A SHIPMENT of Queensland bananas and melons to Japan aims to support an analysis of how shipping conditions impact the fruits.
Queensland’s Department of Agriculture and Fisheries has been working with industry partners for four years to analyse the impact of shipping and supply chain conditions on such as storage temperature, and ripening conditions, on the appearance and flavour of the fruit.
DAF is leading the project “Supply chain monitoring and improvement to reduce banana quality loss” alongside the Fight Food Waste CRC and Pacific Coast Produce.
Pacific Coast Produce has shipped red-wax-tipped Ecoganic bananas to Japan as part of the trial, and Daintree Fresh has shipped Emperor’s Pearl melons.
The banana shipment was airfreighted directly from Cairns instead of being transported to Sydney before export. The state government claims this was a first for Australia.
According to DAF, direct air travel makes it easier to maintain optimum supply chain conditions, reducing the risk of food waste and ensuring the fruit arrives in the best condition.
Data from this shipment will look at the possibilities and obstacles of exporting bananas as airfreight from Cairns.
DAF horticulturists will also conduct blind tastings with the Japanese public to identify consumer preferences and compare the Australian-grown bananas with imported fruit.
The results of the project will be fed back to the Australian fruit-growing industry, with a view to local growers tapping into the Japanese market.
To date, there is no large-scale Australian banana export market to Japan, according to the state government.
More than 99% of Australian-grown bananas are consumed locally, and our high relative wages mean Australian growers have been unable to compete with exports from south-east Asian countries.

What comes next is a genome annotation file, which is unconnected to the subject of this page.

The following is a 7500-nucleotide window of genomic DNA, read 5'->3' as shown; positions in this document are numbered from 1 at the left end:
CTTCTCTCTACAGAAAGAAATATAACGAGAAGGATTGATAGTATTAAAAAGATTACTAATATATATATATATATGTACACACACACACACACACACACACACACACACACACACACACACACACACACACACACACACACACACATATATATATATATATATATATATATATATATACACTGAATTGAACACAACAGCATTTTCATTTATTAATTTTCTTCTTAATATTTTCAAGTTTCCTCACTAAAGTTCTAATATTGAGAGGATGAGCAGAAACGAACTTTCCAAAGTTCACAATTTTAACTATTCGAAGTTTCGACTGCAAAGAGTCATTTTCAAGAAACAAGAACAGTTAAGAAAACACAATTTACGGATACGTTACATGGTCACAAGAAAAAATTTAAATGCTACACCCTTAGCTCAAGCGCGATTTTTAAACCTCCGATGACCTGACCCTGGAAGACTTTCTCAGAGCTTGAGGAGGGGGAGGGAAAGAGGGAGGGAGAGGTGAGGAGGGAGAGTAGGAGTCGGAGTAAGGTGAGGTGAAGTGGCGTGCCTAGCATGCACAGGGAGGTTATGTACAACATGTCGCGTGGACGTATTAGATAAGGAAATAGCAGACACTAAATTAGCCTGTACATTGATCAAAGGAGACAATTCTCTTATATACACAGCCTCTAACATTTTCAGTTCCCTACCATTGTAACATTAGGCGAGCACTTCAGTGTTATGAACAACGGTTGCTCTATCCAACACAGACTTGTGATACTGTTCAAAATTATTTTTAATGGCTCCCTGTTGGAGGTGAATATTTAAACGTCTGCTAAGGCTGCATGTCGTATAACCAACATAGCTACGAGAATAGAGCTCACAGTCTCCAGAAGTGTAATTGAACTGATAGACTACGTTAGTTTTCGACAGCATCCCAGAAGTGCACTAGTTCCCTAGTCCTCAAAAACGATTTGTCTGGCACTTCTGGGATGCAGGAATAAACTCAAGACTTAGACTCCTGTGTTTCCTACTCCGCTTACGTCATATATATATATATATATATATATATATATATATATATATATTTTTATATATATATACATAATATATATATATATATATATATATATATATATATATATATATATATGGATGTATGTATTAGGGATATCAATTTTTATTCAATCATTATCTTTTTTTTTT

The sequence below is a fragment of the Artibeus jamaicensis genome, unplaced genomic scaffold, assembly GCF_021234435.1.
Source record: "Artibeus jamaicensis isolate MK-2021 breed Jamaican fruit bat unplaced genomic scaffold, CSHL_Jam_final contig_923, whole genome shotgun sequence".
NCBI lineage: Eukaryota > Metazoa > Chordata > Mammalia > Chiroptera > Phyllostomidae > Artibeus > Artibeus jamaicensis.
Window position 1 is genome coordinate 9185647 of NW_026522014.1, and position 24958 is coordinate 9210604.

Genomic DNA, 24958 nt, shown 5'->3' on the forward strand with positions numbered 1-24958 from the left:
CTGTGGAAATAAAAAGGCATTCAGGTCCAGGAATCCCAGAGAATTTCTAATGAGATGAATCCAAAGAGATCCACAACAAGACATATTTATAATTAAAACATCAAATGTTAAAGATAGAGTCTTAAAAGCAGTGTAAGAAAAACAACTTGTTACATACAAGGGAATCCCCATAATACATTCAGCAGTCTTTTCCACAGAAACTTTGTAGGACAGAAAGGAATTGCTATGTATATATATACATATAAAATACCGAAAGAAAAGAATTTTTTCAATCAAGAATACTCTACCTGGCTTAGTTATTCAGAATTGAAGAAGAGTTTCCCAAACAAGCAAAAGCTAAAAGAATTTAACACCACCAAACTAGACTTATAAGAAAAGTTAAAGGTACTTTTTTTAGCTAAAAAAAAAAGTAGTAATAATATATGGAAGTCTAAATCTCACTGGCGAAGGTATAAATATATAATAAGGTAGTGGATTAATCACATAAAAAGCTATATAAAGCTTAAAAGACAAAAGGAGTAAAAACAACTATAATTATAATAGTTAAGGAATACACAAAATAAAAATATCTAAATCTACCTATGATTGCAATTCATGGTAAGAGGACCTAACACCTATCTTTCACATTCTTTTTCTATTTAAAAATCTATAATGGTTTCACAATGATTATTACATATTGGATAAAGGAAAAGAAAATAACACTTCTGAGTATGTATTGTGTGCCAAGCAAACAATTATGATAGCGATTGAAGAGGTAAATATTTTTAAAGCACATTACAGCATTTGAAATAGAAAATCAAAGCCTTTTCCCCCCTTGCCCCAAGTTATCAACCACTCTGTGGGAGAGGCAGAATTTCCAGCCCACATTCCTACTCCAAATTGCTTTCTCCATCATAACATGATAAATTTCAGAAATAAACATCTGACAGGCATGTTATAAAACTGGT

But ecofriendly and organic fruit is able to fetch a premium price in Japan, offering a potential inroad for Australian growers.
Queensland agricultural industry development minister Mark Furner said it was important for the state to keep exploring potential markets.
“Bananas are an important crop worth around $600 million to Queensland,” he said.
“By optimising how we export this fruit, we can ensure that the produce is as fresh and delicious when it arrives on the shelves in Japan as it is when we buy it here.
“DAF’s horticulturists play a key role in supporting industry to access more export pathways for Queensland produce, creating economic growth and benefit for Queensland.”
Pacific Coast Produce managing director Frank Sciacca said the company has been exporting Ecoganic bananas Singapore and Hong Kong since 2009.
“But the unpredictable arrival quality of our fruit has been a barrier to future market growth,” he said.
“Our Ecoganic farming system is underpinned by strong evidence-based science to prove ecology restoration in commercial food production is possible.
“The project and the DAF team has shown us how critical it is to monitor supply-chain performance for identifying opportunities to improve practices that ensure consistent delivery of a premium product.”